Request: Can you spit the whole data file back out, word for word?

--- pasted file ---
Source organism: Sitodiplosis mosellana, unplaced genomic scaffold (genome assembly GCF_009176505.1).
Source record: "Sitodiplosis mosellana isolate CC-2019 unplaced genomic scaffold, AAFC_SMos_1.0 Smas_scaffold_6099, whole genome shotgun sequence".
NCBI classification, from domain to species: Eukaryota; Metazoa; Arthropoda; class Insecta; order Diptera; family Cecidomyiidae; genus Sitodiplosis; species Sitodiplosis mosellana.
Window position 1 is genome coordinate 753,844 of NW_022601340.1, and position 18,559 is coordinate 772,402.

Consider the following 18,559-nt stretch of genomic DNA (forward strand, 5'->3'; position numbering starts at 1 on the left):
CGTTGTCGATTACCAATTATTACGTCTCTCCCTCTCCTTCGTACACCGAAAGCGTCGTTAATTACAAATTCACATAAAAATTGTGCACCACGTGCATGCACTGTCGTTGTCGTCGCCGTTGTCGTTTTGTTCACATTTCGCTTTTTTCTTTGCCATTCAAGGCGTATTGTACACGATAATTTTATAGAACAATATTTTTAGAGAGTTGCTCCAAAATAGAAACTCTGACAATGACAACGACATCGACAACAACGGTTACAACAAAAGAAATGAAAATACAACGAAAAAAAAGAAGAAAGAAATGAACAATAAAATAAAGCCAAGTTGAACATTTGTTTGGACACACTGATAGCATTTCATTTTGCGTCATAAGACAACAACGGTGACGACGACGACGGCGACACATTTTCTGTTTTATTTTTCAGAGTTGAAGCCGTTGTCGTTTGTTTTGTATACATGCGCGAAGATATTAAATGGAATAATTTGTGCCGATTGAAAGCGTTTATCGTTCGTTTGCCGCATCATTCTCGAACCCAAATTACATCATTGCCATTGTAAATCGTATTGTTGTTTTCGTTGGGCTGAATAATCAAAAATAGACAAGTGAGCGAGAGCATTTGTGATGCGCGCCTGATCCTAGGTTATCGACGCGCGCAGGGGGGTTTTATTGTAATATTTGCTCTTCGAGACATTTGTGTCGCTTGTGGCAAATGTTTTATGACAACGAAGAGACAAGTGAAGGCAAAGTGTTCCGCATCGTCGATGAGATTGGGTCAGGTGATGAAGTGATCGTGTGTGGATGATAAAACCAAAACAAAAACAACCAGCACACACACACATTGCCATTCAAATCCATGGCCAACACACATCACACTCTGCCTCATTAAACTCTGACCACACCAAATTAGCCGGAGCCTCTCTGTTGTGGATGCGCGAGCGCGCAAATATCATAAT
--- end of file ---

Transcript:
Source organism: Sitodiplosis mosellana, unplaced genomic scaffold (genome assembly GCF_009176505.1).
Source record: "Sitodiplosis mosellana isolate CC-2019 unplaced genomic scaffold, AAFC_SMos_1.0 Smas_scaffold_6099, whole genome shotgun sequence".
NCBI classification, from domain to species: Eukaryota; Metazoa; Arthropoda; class Insecta; order Diptera; family Cecidomyiidae; genus Sitodiplosis; species Sitodiplosis mosellana.
Window position 1 is genome coordinate 753,844 of NW_022601340.1, and position 18,559 is coordinate 772,402.

Consider the following 18,559-nt stretch of genomic DNA (forward strand, 5'->3'; position numbering starts at 1 on the left):
CGTTGTCGATTACCAATTATTACGTCTCTCCCTCTCCTTCGTACACCGAAAGCGTCGTTAATTACAAATTCACATAAAAATTGTGCACCACGTGCATGCACTGTCGTTGTCGTCGCCGTTGTCGTTTTGTTCACATTTCGCTTTTTTCTTTGCCATTCAAGGCGTATTGTACACGATAATTTTATAGAACAATATTTTTAGAGAGTTGCTCCAAAATAGAAACTCTGACAATGACAACGACATCGACAACAACGGTTACAACAAAAGAAATGAAAATACAACGAAAAAAAAGAAGAAAGAAATGAACAATAAAATAAAGCCAAGTTGAACATTTGTTTGGACACACTGATAGCATTTCATTTTGCGTCATAAGACAACAACGGTGACGACGACGACGGCGACACATTTTCTGTTTTATTTTTCAGAGTTGAAGCCGTTGTCGTTTGTTTTGTATACATGCGCGAAGATATTAAATGGAATAATTTGTGCCGATTGAAAGCGTTTATCGTTCGTTTGCCGCATCATTCTCGAACCCAAATTACATCATTGCCATTGTAAATCGTATTGTTGTTTTCGTTGGGCTGAATAATCAAAAATAGACAAGTGAGCGAGAGCATTTGTGATGCGCGCCTGATCCTAGGTTATCGACGCGCGCAGGGGGGTTTTATTGTAATATTTGCTCTTCGAGACATTTGTGTCGCTTGTGGCAAATGTTTTATGACAACGAAGAGACAAGTGAAGGCAAAGTGTTCCGCATCGTCGATGAGATTGGGTCAGGTGATGAAGTGATCGTGTGTGGATGATAAAACCAAAACAAAAACAACCAGCACACACACACATTGCCATTCAAATCCATGGCCAACACACATCACACTCTGCCTCATTAAACTCTGACCACACCAAATTAGCCGGAGCCTCTCTGTTGTGGATGCGCGAGCGCGCAAATATCATAAT